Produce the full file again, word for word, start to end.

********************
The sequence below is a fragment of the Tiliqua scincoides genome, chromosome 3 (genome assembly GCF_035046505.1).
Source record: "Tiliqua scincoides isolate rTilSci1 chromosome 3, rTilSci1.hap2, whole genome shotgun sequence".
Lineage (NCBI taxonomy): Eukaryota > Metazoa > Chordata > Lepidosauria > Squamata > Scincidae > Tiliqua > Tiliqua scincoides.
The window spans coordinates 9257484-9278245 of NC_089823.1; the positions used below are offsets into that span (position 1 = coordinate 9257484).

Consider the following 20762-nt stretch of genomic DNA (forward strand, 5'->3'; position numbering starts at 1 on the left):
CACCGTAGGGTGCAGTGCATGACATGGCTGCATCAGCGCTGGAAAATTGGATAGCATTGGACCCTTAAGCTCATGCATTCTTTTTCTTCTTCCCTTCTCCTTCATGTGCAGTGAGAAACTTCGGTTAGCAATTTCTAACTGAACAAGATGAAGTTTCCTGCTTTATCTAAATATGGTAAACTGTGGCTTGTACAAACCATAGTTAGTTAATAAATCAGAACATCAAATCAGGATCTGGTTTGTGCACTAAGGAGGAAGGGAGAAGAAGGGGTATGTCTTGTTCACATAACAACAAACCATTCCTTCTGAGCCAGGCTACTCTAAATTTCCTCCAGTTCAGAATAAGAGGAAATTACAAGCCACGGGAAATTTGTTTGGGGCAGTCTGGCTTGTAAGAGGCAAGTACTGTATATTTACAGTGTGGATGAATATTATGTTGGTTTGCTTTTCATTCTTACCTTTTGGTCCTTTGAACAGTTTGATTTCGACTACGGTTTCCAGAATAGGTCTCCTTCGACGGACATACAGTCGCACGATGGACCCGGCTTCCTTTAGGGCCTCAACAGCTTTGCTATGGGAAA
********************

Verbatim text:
The sequence below is a fragment of the Tiliqua scincoides genome, chromosome 3 (genome assembly GCF_035046505.1).
Source record: "Tiliqua scincoides isolate rTilSci1 chromosome 3, rTilSci1.hap2, whole genome shotgun sequence".
Lineage (NCBI taxonomy): Eukaryota > Metazoa > Chordata > Lepidosauria > Squamata > Scincidae > Tiliqua > Tiliqua scincoides.
The window spans coordinates 9257484-9278245 of NC_089823.1; the positions used below are offsets into that span (position 1 = coordinate 9257484).

Consider the following 20762-nt stretch of genomic DNA (forward strand, 5'->3'; position numbering starts at 1 on the left):
CACCGTAGGGTGCAGTGCATGACATGGCTGCATCAGCGCTGGAAAATTGGATAGCATTGGACCCTTAAGCTCATGCATTCTTTTTCTTCTTCCCTTCTCCTTCATGTGCAGTGAGAAACTTCGGTTAGCAATTTCTAACTGAACAAGATGAAGTTTCCTGCTTTATCTAAATATGGTAAACTGTGGCTTGTACAAACCATAGTTAGTTAATAAATCAGAACATCAAATCAGGATCTGGTTTGTGCACTAAGGAGGAAGGGAGAAGAAGGGGTATGTCTTGTTCACATAACAACAAACCATTCCTTCTGAGCCAGGCTACTCTAAATTTCCTCCAGTTCAGAATAAGAGGAAATTACAAGCCACGGGAAATTTGTTTGGGGCAGTCTGGCTTGTAAGAGGCAAGTACTGTATATTTACAGTGTGGATGAATATTATGTTGGTTTGCTTTTCATTCTTACCTTTTGGTCCTTTGAACAGTTTGATTTCGACTACGGTTTCCAGAATAGGTCTCCTTCGACGGACATACAGTCGCACGATGGACCCGGCTTCCTTTAGGGCCTCAACAGCTTTGCTATGGGAAA